I'm no engineer, but it seems that mounting a tie down in this location (big red hand drawn pocket), or a tie down in the 'pocket' (big blue dot) would be about as optimum as possible providing decent strength to the structure (with a backing plate of course), as well as inducing the least amount of stress from a flexy truck frame, so long as the chains/strap goes directly down and ties into the bed - keeping in mind that some sort of access hatch from in the camper would be necessary as obviously you wouldn't be able to reach into the bed with the camper in there.

Inkedpost-2614-131618606625_LI.jpg
 

calicamper

Expedition Leader
I think maybe theres some miscommunication going on? what is pictured is not to suggest what you quoted me... here is a photo of typical camper style tie downs
View attachment 682130

this seems to place significant stress on the camper structure, which as you mentioned is pretty minimal below this point (the part that sits in the bed of the truck). The style that scout camper is using, pictured in my original post, seems like it would induce significantly less stress to a camper's structure (as compared to a 'typical' tie down style) because of the locations and angles. Angles can cause greater movement the further away from the fulcrum the attachment point is - which would equal more stress. Which makes me think that a tie down that is mounted on the sides of the camper, in theory, would cause even less structural strain. However, you do bring up a good point which I had already thought of. That the lower portions of campers are only made of flimsy plywood and don't offer much structure. This in itself also brings to question though the structural stability of campers bolted through their floors onto flatbed's as then the entire camper is essentially relying on the strength of that base plywood, which seems to be even a worse mounting option simply due to the weight needed to be held by just a few bolts.

I'm no engineer, but it seems that mounting a tie down in this location (big red hand drawn pocket), or a tie down in the 'pocket' (big blue dot) would be about as optimum as possible providing decent strength to the structure (with a backing plate of course), as well as inducing the least amount of stress from a flexy truck frame, so long as the chains/strap goes directly down and ties into the bed - keeping in mind that some sort of access hatch from in the camper would be necessary as obviously you wouldn't be able to reach into the bed with the camper in there.

View attachment 682155
Funny enough that Alaskan is the exact camper my dad had. The tie downs were on the corners in steel corner plates with a zillion bolts into end wall and side wall and lower wing plate. All campers are usually built this way especially with modern corner jack points. FWC and a few others built better than most put the turn buckles low into the base ie strongest part of the camper and shortest length to limit stretch, shifting, etc.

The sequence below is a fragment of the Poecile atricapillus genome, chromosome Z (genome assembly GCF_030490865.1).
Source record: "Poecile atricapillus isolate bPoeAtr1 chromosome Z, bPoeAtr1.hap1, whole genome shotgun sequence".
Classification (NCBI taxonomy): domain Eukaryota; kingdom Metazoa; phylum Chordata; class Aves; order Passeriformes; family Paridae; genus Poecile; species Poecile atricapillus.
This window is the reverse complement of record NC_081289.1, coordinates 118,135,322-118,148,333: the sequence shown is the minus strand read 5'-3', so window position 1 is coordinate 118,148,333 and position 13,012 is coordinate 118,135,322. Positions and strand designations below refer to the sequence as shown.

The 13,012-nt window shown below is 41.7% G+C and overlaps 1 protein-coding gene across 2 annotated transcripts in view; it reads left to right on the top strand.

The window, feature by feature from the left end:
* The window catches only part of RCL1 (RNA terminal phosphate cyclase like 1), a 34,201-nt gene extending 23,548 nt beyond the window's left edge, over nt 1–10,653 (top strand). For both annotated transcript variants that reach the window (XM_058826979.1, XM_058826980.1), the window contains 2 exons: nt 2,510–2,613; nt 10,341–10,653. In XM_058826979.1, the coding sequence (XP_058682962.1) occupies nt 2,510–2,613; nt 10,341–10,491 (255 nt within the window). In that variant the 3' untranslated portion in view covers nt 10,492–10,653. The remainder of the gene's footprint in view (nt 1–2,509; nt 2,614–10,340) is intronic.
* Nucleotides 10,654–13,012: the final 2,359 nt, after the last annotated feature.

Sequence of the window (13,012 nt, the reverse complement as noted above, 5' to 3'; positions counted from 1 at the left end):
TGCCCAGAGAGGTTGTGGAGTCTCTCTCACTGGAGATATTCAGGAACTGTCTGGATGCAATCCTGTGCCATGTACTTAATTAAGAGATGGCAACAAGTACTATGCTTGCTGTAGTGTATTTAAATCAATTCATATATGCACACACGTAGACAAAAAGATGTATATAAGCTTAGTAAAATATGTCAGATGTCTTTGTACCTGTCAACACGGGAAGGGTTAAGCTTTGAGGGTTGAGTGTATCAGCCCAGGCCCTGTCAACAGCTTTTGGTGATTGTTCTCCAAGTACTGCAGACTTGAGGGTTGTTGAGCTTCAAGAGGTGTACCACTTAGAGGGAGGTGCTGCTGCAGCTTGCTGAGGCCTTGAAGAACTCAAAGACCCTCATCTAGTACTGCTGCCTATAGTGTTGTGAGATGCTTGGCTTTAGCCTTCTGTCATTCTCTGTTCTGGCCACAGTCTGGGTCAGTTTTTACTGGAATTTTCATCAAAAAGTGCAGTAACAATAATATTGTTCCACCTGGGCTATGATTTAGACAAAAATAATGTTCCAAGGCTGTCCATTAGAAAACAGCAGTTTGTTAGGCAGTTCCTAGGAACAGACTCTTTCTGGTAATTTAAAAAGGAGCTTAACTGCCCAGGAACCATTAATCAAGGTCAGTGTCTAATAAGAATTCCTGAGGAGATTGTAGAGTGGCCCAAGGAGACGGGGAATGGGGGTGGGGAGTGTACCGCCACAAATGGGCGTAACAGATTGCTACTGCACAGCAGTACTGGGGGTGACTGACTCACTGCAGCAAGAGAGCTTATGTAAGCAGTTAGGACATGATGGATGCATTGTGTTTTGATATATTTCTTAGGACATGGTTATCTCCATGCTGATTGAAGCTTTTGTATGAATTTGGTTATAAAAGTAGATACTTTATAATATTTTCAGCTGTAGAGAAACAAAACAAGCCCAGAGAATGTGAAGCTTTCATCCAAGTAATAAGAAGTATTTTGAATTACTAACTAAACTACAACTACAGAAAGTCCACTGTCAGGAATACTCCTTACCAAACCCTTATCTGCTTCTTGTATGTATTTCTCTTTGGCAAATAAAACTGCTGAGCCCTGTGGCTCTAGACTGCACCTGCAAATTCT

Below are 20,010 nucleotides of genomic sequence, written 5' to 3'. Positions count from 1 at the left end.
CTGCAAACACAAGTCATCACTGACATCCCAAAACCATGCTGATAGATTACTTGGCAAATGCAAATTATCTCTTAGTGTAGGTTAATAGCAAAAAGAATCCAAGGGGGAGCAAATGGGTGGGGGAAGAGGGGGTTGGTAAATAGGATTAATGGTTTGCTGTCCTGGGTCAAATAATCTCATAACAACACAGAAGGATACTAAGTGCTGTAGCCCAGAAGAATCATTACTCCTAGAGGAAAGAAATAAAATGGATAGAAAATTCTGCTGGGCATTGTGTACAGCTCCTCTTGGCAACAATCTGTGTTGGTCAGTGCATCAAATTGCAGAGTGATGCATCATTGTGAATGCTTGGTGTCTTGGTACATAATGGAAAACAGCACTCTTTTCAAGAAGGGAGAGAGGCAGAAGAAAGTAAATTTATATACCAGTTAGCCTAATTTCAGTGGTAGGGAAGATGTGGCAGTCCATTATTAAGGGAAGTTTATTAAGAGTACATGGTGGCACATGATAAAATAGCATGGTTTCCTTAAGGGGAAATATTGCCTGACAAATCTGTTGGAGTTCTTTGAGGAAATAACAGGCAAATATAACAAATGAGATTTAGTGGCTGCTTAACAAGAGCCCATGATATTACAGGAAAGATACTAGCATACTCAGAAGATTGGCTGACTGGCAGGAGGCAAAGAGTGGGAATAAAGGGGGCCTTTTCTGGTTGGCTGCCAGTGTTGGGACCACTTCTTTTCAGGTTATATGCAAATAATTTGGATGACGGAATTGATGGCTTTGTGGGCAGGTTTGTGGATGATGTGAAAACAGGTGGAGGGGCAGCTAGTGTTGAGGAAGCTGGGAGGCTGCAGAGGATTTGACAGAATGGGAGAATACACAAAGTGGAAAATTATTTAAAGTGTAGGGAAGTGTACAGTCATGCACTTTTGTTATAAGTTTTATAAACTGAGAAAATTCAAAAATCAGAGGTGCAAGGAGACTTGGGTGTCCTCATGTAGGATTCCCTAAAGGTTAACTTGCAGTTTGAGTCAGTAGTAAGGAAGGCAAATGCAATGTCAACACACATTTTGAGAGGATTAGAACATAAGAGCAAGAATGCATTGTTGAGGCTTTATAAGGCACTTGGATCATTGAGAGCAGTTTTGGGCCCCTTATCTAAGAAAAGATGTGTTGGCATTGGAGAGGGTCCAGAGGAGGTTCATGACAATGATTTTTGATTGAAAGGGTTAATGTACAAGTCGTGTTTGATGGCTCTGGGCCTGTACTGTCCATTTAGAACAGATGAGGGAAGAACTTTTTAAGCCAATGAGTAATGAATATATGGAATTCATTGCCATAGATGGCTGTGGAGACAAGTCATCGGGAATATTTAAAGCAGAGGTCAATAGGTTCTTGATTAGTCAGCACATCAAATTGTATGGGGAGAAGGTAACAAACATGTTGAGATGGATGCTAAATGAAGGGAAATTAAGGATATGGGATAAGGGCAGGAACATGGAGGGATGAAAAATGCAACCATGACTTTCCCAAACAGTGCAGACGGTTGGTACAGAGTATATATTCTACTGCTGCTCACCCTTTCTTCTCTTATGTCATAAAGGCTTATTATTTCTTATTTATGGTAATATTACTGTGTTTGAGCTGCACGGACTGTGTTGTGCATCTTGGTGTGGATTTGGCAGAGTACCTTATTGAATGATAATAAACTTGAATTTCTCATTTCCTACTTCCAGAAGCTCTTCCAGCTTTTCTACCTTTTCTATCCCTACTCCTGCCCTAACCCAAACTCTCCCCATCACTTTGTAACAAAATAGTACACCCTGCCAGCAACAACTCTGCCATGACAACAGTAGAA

Bolting into the over hang plate not a tie onto 3 corners is like putting a coat hook on drywall and not a stud.
 
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Chorky

Observer
mper my dad had. The tie downs were on the corners in steel corner plates with a zillion bolts into end wall and side wall and lower wing plate. All campers are usually built this way especially with modern corner jack points. FWC and a few others built better than most put the turn buckles low into the base ie strongest part of the camper and shortest le
hahah that's funny. it's just a totally random google photo. The one comment i would say is in the case of the first post, i'm pretty sure the mounting locations that Scout uses are just fine as they are structural panels I believe, or at least have a backing of some sort. of course doing that without proper support would not be a good idea... However, even if such an area did have good support, it still seems to me that placing tie downs on the red or blue areas of my poor drawing would be much better than the outside corners, even if the outside corners have all sorts of brackets... it would be cool to run a cad program and do some stress testing...
 

calicamper

Expedition Leader
hahah that's funny. it's just a totally random google photo. The one comment i would say is in the case of the first post, i'm pretty sure the mounting locations that Scout uses are just fine as they are structural panels I believe, or at least have a backing of some sort. of course doing that without proper support would not be a good idea... However, even if such an area did have good support, it still seems to me that placing tie downs on the red or blue areas of my poor drawing would be much better than the outside corners, even if the outside corners have all sorts of brackets... it would be cool to run a cad program and do some stress testing...
One thing for sure long tie downs are no bueno. The shorter the better.